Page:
In 2011, the US government rolled out its "International Strategy for Cyberspace," which reminded us that "interconnected networks link nations more closely, so an attack on one nation’s networks may have impact far beyond its borders." An in-depth report today from the New York Times confirms the truth of that statement as it finally lays bare the history and development of the Stuxnet virus—and how it accidentally escaped from the Iranian nuclear facility that was its target.
The article is adapted from journalist David Sanger’s forthcoming book, Confront and Conceal: Obama’s Secret Wars and Surprising Use of American Power, and it confirms that both the US and Israeli governments developed and deployed Stuxnet. The goal of the worm was to break Iranian nuclear centrifuge equipment by issuing specific commands to the industrial control hardware responsible for their spin rate. By doing so, both governments hoped to set back the Iranian research program—and the US hoped to keep Israel from launching a pre-emptive military attack.
The code was only supposed to work within Iran’s Natanz refining facility, which was air-gapped from outside networks and thus difficult to penetrate. But computers and memory cards could be carried between the public Internet and the private Natanz network, and a preliminary bit of "beacon" code was used to map out all the network connections within the plant and report them back to the NSA.
That program, first authorized by George W. Bush, worked well enough to provide a digital map of Natanz and its industrial control hardware. Soon, US national labs were testing different bits of the plan to sabotage Natanz (apparently without knowing what the work was for) using similar centrifuges that had come from Libya’s Qadaffi regime. When the coders found the right sets of commands to literally shake the centrifuges apart, they knew that Stuxnet could work.
When ready, Stuxnet was introduced to Natanz, perhaps by a double agent.
Getting the worm into Natanz, however, was no easy trick. The United States and Israel would have to rely on engineers, maintenance workers and others—both spies and unwitting accomplices—with physical access to the plant. “That was our holy grail,” one of the architects of the plan said. “It turns out there is always an idiot around who doesn’t think much about the thumb drive in their hand.”
In fact, thumb drives turned out to be critical in spreading the first variants of the computer worm; later, more sophisticated methods were developed to deliver the malicious code.
When Barack Obama came to office, he continued the program—called "Olympic Games"—which unpredictably disabled bits of the Natanz plant even as it told controllers that everything was normal. But in 2010, Stuxnet escaped Natanz, probably on someone’s laptop; once connected to the outside Internet, it did what it was designed not to do: spread in public. The blame game began about who had slipped up in the coding.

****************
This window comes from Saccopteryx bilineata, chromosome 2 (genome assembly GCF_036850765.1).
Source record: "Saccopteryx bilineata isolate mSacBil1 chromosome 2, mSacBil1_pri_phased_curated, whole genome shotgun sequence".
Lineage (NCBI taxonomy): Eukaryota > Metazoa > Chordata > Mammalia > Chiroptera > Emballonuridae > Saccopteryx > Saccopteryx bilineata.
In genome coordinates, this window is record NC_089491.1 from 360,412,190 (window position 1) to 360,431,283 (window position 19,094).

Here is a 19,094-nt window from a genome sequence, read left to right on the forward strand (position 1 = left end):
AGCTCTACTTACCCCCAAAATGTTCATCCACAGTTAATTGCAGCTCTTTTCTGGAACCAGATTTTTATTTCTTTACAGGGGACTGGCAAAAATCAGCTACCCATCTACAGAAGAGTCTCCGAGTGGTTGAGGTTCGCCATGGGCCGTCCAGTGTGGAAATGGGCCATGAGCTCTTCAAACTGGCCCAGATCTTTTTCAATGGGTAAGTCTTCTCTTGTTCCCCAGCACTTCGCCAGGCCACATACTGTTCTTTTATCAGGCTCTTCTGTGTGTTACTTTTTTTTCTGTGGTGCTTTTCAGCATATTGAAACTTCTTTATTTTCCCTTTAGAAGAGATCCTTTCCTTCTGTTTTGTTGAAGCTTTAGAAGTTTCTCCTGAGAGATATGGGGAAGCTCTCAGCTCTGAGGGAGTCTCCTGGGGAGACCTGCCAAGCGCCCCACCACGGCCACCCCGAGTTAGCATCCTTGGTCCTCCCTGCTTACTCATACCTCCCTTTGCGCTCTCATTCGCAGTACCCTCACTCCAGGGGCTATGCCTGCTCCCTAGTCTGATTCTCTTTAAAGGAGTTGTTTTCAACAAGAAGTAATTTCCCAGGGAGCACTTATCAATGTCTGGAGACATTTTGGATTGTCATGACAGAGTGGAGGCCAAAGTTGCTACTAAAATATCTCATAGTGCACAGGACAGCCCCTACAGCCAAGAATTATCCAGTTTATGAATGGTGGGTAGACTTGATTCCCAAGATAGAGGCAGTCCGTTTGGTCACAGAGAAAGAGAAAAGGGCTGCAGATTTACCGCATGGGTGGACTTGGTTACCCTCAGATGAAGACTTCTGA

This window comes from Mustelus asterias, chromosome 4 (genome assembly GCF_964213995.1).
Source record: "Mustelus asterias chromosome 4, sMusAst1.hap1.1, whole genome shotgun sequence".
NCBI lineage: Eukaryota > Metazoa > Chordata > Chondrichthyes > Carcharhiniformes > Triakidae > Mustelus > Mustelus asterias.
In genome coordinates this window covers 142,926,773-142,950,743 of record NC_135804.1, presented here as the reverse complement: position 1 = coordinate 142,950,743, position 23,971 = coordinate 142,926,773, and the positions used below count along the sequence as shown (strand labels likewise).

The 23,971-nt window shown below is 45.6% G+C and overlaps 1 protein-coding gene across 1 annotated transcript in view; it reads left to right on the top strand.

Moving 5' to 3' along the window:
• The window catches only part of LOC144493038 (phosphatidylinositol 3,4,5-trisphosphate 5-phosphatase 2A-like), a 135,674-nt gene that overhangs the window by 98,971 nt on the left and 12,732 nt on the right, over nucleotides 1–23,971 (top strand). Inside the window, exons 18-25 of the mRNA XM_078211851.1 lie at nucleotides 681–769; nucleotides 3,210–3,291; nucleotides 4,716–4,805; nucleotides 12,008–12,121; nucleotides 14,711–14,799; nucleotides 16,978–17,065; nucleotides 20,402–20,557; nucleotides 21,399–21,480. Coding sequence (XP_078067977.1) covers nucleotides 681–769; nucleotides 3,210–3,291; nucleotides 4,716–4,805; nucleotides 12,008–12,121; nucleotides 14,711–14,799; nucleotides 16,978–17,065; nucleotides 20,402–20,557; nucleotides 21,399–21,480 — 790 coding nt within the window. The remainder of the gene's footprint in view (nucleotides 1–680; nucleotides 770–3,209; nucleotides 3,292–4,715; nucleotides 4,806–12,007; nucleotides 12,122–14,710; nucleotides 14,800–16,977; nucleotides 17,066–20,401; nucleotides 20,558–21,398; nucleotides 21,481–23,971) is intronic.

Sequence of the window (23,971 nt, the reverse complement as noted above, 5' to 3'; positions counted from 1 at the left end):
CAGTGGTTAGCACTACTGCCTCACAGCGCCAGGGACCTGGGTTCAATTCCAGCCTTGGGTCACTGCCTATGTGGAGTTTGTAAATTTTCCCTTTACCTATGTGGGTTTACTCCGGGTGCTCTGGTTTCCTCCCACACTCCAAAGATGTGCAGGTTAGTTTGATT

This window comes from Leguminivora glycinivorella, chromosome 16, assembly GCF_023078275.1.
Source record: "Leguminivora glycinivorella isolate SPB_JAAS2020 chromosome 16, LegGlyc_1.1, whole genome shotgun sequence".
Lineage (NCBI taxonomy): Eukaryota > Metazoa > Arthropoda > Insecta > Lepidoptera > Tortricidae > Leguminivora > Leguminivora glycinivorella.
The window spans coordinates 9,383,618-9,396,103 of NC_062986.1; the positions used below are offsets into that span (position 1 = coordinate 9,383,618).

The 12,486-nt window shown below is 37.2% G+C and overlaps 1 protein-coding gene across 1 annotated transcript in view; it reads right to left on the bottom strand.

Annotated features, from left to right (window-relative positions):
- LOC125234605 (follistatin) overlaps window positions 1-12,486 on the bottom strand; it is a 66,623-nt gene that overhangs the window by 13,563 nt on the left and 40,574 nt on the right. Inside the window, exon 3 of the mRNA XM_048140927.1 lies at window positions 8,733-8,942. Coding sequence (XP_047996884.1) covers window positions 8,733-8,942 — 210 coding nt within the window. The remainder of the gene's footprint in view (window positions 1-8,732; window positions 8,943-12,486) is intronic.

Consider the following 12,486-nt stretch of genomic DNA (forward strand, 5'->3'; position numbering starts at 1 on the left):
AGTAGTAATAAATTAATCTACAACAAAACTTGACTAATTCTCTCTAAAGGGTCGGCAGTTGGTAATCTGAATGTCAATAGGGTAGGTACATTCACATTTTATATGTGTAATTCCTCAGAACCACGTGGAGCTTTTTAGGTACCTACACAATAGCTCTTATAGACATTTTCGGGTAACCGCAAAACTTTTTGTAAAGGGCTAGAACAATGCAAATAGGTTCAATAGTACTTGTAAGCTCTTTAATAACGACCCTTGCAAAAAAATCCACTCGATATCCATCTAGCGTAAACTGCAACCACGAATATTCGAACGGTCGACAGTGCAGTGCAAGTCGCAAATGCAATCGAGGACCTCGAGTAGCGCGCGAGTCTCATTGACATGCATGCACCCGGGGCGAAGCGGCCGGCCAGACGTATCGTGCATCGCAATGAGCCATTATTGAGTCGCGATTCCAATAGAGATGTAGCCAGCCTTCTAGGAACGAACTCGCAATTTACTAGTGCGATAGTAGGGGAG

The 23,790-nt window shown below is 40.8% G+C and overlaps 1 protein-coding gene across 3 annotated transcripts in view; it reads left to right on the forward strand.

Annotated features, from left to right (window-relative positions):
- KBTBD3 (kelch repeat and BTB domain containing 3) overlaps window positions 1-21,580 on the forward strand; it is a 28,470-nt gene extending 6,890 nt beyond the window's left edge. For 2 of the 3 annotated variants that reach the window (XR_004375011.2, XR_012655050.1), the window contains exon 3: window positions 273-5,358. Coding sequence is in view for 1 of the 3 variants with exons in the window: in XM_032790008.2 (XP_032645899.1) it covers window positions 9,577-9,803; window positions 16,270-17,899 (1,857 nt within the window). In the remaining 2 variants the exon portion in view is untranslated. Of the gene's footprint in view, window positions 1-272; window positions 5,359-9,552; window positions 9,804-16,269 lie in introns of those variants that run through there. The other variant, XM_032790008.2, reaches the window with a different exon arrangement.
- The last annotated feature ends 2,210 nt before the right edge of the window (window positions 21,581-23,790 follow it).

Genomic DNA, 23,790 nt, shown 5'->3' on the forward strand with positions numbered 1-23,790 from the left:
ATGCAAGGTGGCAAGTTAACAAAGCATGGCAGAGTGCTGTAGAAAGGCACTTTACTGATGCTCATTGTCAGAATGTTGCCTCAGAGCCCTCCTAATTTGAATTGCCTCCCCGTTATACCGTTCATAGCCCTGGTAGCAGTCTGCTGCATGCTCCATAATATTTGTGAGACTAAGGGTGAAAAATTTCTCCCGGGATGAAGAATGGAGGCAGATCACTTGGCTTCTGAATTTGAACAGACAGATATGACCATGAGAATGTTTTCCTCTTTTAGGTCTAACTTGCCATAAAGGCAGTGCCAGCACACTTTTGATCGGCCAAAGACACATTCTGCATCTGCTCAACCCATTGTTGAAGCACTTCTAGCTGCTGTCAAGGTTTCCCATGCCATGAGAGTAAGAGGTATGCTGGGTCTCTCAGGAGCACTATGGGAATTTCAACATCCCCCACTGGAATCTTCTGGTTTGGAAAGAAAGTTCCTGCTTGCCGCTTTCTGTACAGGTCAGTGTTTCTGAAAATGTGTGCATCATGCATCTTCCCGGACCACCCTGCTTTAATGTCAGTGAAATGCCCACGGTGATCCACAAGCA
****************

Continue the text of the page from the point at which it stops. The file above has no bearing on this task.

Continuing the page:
“We think there was a modification done by the Israelis,” one of the briefers told the president, “and we don’t know if we were part of that activity.”
Mr. Obama, according to officials in the room, asked a series of questions, fearful that the code could do damage outside the plant. The answers came back in hedged terms. Mr. Biden fumed. “It’s got to be the Israelis,” he said. “They went too far.”
Once released more widely, the Stuxnet code was found and then disassembled by security researchers.
As the International Strategy for Cyberspace notes, these sorts of electronic attacks are serious business. The US in fact reserves the right to use even military force to respond to similar attacks. "All states possess an inherent right to self-defense, and we recognize that certain hostile acts conducted through cyberspace could compel actions under the commitments we have with our military treaty partners," says the report. "We reserve the right to use all necessary means—diplomatic, informational, military, and economic—as appropriate and consistent with applicable international law."
Yet the US had just gone on the cyber-attack, and everyone knew it. Speculation has long swirled around government-backed hackers from nations like China and Russia, especially, who have been suspected of involvement in espionage, industrial trade secret theft, and much else. Would something like Stuxnet damage US credibility when it complained about such attacks? (China has long adopted the "you do it too!" defense on Internet issues, especially when it comes to censoring and filtering of Internet content.)
Obama was at least aware of the likely answer—yes—but pressed ahead, even accelerating the Olympic Games program.
[Obama] repeatedly expressed concerns that any American acknowledgment that it was using cyberweapons—even under the most careful and limited circumstances—could enable other countries, terrorists or hackers to justify their own attacks. “We discussed the irony, more than once,” one of his aides said.
Stuxnet is old news by now. Even the newly discovered "Flame" malware was developed some time ago. While details about these two targeted attack packages are finally emerging, the next generation of attack tools has no doubt been developed and likely deployed.